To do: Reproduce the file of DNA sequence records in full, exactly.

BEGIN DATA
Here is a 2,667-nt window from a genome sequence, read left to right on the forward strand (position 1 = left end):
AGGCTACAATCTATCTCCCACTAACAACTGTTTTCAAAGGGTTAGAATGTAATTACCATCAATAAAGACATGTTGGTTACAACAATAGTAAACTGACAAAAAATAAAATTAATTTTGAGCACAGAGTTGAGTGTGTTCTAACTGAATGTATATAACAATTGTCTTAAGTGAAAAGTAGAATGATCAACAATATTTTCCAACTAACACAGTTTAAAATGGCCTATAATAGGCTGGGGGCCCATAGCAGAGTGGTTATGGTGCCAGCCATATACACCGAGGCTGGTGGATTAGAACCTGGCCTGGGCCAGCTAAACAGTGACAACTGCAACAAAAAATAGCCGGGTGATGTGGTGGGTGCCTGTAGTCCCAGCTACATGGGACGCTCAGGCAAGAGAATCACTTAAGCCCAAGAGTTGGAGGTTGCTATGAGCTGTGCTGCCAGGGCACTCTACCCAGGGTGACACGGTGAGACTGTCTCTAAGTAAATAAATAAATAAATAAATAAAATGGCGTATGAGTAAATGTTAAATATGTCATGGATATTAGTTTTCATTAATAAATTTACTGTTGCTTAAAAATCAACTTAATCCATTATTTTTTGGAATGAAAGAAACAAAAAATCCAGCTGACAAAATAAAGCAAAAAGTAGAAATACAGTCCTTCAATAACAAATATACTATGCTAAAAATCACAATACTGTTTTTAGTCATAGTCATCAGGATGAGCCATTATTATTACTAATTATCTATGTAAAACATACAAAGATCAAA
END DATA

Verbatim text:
Here is a 2,667-nt window from a genome sequence, read left to right on the forward strand (position 1 = left end):
AGGCTACAATCTATCTCCCACTAACAACTGTTTTCAAAGGGTTAGAATGTAATTACCATCAATAAAGACATGTTGGTTACAACAATAGTAAACTGACAAAAAATAAAATTAATTTTGAGCACAGAGTTGAGTGTGTTCTAACTGAATGTATATAACAATTGTCTTAAGTGAAAAGTAGAATGATCAACAATATTTTCCAACTAACACAGTTTAAAATGGCCTATAATAGGCTGGGGGCCCATAGCAGAGTGGTTATGGTGCCAGCCATATACACCGAGGCTGGTGGATTAGAACCTGGCCTGGGCCAGCTAAACAGTGACAACTGCAACAAAAAATAGCCGGGTGATGTGGTGGGTGCCTGTAGTCCCAGCTACATGGGACGCTCAGGCAAGAGAATCACTTAAGCCCAAGAGTTGGAGGTTGCTATGAGCTGTGCTGCCAGGGCACTCTACCCAGGGTGACACGGTGAGACTGTCTCTAAGTAAATAAATAAATAAATAAATAAAATGGCGTATGAGTAAATGTTAAATATGTCATGGATATTAGTTTTCATTAATAAATTTACTGTTGCTTAAAAATCAACTTAATCCATTATTTTTTGGAATGAAAGAAACAAAAAATCCAGCTGACAAAATAAAGCAAAAAGTAGAAATACAGTCCTTCAATAACAAATATACTATGCTAAAAATCACAATACTGTTTTTAGTCATAGTCATCAGGATGAGCCATTATTATTACTAATTATCTATGTAAAACATACAAAGATCAAA